In third grade, Laverne Cox was told to see a therapist. During their first meeting, the therapist asked her “Do you know the difference between girls and boys?”
“There is no difference,” Cox responded confidently.
“Everybody was telling me that I was a boy, but I knew I was a girl,” she remembers. “So I reasoned that there must not be a difference.”
Cox spoke at UNC Asheville on Tuesday, March 4, filling the venue with 580 people. Many others were turned away, unable to fit in the Lipinsky Auditorium. In her speech, titled “Ain’t I a Woman: My Journey to Womanhood,” Cox chronicled her experiences as a transgender African American woman growing up in the South. “From pre-school to high school I was called a sissy and the f-word and told that I acted like a girl,” Cox said. “I was often chased home from school. I didn’t act the way a ‘boy’ was supposed to act.”
Today, Cox is best known for her role as transgender inmate Sophia Burset on the series Orange is the New Black. Cox has also become an advocate for transgender people across the country, like Islan Nettles, a trans woman who was beaten and killed in Harlem last year for her gender expression, and CeCe McDonald, a trans woman who was released from prison earlier this year after being charged with manslaughter for defending herself against transphobic attackers.
Trans women were the victims of more than half of all the gay, lesbian, queer, bisexual and transgender homicide cases in 2012 and “the murders of trans women go unsolved far too often,” Cox says. “It is a state of emergency for far too many trans people.” Indeed, 41 percent of trans people have attempted suicide according to Cox, who struggled with internalized transphobia for much of her life. “My mother shamed me for [being feminine] and made me feel like [being bullied] was my fault,” says Cox.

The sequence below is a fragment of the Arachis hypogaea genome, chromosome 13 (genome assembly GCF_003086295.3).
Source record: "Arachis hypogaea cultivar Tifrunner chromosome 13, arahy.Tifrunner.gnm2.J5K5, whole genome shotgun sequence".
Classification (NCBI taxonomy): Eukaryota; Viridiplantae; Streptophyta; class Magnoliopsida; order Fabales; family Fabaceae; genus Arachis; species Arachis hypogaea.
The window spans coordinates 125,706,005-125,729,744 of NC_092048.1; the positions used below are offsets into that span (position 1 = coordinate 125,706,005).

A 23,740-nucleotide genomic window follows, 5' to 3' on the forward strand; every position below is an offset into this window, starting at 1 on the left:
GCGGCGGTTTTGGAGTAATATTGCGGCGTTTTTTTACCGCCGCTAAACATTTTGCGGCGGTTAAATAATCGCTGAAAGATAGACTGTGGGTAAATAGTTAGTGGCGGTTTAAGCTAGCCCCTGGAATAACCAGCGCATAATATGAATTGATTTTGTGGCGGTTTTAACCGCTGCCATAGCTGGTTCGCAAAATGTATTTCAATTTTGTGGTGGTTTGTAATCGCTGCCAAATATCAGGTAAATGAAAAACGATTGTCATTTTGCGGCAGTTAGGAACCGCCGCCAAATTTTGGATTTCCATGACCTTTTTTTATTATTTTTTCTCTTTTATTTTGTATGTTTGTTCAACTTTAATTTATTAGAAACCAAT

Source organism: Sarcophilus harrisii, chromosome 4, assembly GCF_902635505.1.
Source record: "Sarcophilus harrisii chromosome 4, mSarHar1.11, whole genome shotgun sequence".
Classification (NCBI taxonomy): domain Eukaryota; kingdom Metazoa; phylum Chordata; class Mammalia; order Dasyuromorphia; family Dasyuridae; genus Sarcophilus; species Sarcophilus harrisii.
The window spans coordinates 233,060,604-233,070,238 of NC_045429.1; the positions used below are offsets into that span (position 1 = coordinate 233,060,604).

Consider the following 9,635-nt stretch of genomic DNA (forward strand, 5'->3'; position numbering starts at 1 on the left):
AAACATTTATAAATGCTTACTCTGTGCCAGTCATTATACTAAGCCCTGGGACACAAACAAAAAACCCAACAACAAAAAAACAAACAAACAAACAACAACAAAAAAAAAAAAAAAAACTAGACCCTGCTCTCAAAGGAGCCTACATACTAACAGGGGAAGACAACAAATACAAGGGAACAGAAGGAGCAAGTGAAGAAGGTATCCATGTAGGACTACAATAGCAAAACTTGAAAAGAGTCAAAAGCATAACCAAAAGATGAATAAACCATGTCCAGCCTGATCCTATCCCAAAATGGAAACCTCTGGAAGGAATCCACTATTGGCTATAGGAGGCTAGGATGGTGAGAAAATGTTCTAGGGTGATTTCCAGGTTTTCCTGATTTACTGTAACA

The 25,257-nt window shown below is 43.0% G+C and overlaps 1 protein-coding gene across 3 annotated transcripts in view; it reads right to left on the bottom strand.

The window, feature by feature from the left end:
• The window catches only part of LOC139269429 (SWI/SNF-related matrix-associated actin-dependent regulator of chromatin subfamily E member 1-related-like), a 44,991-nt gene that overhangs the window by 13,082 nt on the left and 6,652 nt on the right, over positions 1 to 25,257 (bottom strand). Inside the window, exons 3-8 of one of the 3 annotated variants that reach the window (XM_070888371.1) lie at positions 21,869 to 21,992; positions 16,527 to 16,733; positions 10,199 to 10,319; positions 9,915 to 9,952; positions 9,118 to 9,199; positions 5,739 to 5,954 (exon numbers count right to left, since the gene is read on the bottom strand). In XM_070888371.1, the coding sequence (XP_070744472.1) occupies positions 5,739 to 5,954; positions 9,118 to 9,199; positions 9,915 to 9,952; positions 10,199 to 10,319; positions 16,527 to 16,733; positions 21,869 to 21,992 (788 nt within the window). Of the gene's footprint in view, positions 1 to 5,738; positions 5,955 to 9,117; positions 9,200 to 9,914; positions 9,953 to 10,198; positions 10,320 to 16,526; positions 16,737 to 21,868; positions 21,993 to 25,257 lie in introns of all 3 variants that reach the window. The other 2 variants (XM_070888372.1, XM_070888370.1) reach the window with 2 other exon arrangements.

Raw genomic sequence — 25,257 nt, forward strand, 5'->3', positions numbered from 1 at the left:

But when she moved to New York City to study dance in college, Cox finally started feeling comfortable about her gender. “My education happened in the clubs of New York City,” says Cox, who was inspired by the first drag queens and trans women she met there. “My gender expression was for the first time being celebrated. It was wonderful to feel fabulous.”
Dealing with the intersections of racism, homophobia and transphobia in her everyday life, Cox defies the binary gender model and has rejected the policing of her gender by others. “We are told that we are the gender we were assigned at birth,” she said. “But our lived experiences defy that model. The only way it can exist is if we all enforce it.”